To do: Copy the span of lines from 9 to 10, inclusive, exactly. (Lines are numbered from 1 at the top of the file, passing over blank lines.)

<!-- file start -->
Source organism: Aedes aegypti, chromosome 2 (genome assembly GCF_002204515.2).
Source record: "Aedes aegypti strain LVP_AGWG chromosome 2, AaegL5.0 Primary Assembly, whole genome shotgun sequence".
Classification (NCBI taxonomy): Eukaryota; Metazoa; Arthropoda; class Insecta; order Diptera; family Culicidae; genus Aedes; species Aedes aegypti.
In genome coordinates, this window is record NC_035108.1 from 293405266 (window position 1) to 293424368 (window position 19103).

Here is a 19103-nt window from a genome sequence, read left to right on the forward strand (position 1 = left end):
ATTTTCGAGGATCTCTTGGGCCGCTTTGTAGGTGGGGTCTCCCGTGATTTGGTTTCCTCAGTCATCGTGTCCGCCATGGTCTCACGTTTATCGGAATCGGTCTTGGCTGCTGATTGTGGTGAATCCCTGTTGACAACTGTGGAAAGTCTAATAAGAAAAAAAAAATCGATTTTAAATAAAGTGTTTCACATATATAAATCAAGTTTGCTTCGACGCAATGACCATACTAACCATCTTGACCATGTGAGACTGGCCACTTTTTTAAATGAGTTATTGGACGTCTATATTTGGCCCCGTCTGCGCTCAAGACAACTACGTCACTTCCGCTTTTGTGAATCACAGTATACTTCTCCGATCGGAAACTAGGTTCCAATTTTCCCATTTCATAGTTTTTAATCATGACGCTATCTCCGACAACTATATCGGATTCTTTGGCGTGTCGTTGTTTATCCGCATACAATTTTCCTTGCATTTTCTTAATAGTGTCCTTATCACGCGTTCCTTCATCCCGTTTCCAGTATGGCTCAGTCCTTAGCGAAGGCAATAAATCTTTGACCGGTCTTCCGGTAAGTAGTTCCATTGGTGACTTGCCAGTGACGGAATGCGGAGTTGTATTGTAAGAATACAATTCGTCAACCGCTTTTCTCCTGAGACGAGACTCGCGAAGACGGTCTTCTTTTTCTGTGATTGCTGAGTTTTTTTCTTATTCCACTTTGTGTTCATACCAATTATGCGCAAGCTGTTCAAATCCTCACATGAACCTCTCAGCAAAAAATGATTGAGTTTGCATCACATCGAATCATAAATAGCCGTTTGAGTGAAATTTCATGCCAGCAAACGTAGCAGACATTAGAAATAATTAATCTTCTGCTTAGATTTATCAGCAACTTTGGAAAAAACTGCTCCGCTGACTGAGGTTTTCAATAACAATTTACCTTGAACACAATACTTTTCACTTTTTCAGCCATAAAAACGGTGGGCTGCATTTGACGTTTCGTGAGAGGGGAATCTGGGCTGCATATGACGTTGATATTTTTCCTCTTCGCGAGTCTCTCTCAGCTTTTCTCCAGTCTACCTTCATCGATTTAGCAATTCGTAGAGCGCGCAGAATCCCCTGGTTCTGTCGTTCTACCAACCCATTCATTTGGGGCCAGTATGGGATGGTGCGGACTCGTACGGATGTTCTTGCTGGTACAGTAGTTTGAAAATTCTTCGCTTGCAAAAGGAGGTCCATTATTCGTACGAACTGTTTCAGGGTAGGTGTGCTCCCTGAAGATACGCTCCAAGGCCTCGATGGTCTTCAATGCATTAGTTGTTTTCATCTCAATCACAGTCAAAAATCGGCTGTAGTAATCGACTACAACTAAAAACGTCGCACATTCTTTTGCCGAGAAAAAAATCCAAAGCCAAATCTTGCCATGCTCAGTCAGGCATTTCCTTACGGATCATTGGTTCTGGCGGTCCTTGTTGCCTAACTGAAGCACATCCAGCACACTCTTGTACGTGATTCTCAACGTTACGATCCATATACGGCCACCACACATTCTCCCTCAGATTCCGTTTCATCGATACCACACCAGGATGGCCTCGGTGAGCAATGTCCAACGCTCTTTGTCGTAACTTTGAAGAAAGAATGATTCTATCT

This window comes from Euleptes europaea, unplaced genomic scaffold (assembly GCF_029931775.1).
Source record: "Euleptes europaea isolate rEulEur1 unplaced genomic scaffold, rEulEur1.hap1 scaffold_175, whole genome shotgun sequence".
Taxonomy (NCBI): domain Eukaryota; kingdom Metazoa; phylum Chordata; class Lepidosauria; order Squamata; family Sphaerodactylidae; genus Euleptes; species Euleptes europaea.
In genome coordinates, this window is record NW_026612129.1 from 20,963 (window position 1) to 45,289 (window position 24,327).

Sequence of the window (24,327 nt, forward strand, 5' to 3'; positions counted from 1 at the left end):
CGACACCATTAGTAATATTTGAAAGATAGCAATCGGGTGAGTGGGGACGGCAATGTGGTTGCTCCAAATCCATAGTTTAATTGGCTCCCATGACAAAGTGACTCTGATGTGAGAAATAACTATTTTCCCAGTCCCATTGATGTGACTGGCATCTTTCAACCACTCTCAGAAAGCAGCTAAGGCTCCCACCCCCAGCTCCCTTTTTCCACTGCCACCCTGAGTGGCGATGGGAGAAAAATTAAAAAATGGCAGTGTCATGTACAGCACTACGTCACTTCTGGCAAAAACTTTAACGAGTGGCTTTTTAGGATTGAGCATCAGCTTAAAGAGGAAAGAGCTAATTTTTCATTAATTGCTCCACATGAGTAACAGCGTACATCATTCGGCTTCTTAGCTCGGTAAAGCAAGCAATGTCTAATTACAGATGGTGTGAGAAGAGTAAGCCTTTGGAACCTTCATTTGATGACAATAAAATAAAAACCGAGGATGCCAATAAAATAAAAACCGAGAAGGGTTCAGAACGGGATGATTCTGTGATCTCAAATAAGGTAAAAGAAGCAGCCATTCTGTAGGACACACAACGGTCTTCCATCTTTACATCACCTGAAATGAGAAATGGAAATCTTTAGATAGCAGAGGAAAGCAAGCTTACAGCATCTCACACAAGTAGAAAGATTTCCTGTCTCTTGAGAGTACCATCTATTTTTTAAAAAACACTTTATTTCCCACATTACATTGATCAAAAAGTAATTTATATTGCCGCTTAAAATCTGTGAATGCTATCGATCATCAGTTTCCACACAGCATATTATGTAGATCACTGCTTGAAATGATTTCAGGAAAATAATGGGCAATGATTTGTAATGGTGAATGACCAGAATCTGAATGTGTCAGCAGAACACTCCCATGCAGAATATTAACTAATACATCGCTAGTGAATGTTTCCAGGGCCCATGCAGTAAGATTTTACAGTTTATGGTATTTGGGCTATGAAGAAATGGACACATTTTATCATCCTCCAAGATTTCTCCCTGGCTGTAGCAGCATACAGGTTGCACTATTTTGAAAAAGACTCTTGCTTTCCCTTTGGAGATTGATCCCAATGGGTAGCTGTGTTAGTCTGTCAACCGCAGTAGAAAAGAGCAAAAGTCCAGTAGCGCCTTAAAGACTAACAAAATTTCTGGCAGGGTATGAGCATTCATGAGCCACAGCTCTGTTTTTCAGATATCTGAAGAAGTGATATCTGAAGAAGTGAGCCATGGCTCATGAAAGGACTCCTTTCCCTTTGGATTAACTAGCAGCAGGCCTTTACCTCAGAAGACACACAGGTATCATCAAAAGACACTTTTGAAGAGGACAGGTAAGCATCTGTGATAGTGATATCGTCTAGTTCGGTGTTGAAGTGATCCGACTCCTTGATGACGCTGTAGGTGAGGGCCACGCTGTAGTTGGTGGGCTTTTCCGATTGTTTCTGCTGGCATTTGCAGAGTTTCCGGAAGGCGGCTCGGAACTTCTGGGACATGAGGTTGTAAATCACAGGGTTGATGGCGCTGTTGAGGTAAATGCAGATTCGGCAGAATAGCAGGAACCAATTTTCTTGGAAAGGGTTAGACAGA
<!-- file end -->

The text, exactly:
Taxonomy (NCBI): domain Eukaryota; kingdom Metazoa; phylum Chordata; class Lepidosauria; order Squamata; family Sphaerodactylidae; genus Euleptes; species Euleptes europaea.
In genome coordinates, this window is record NW_026612129.1 from 20,963 (window position 1) to 45,289 (window position 24,327).